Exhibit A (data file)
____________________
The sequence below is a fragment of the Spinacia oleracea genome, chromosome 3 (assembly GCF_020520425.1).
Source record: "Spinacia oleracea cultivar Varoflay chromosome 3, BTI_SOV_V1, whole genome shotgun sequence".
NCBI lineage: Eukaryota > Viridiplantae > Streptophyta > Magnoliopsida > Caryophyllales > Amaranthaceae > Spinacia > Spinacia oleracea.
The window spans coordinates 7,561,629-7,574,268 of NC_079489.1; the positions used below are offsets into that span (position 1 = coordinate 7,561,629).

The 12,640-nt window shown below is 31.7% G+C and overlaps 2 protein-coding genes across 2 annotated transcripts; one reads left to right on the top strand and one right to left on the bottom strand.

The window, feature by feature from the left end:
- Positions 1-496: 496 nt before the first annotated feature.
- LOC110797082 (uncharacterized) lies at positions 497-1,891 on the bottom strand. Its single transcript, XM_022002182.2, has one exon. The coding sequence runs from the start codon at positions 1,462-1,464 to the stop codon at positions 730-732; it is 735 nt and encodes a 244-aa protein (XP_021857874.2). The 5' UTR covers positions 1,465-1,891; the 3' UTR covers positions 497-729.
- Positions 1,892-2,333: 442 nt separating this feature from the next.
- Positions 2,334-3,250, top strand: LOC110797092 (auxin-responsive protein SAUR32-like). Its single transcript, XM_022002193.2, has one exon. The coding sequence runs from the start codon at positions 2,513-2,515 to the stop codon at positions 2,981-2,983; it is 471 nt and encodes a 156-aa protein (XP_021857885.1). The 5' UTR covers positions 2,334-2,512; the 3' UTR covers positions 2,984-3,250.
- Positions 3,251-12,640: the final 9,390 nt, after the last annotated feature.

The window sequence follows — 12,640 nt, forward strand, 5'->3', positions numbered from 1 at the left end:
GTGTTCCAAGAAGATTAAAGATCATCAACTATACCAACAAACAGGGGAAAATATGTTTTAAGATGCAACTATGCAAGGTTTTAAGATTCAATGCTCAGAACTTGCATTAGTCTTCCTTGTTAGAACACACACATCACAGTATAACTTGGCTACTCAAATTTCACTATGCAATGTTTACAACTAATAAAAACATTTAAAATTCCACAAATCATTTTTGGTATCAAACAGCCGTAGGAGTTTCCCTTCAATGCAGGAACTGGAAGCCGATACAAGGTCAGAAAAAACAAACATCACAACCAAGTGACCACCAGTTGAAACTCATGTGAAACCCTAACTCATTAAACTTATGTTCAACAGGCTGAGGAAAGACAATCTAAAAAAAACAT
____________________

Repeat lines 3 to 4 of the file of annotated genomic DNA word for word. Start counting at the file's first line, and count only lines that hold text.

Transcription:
NCBI lineage: Eukaryota > Viridiplantae > Streptophyta > Magnoliopsida > Caryophyllales > Amaranthaceae > Spinacia > Spinacia oleracea.
The window spans coordinates 7,561,629-7,574,268 of NC_079489.1; the positions used below are offsets into that span (position 1 = coordinate 7,561,629).